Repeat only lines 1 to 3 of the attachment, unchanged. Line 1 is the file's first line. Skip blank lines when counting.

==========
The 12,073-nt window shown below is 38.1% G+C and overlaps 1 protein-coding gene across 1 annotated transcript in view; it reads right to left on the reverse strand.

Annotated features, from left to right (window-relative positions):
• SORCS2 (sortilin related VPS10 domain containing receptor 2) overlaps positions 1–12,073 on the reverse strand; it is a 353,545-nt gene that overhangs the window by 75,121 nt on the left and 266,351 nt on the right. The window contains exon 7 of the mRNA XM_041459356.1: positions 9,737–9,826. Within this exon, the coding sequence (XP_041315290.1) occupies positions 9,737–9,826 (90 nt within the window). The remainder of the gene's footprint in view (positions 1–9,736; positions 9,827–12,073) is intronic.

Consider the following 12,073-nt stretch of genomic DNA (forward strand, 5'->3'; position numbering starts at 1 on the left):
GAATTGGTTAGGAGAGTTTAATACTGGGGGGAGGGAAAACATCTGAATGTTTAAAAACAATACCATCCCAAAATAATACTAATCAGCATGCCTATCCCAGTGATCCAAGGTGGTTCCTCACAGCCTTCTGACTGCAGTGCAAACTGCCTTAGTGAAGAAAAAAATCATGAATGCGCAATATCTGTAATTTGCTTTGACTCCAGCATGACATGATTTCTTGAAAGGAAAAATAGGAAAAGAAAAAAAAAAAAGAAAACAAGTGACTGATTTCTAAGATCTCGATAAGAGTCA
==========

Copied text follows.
The 12,073-nt window shown below is 38.1% G+C and overlaps 1 protein-coding gene across 1 annotated transcript in view; it reads right to left on the reverse strand.

Annotated features, from left to right (window-relative positions):
• SORCS2 (sortilin related VPS10 domain containing receptor 2) overlaps positions 1–12,073 on the reverse strand; it is a 353,545-nt gene that overhangs the window by 75,121 nt on the left and 266,351 nt on the right. The window contains exon 7 of the mRNA XM_041459356.1: positions 9,737–9,826. Within this exon, the coding sequence (XP_041315290.1) occupies positions 9,737–9,826 (90 nt within the window). The remainder of the gene's footprint in view (positions 1–9,736; positions 9,827–12,073) is intronic.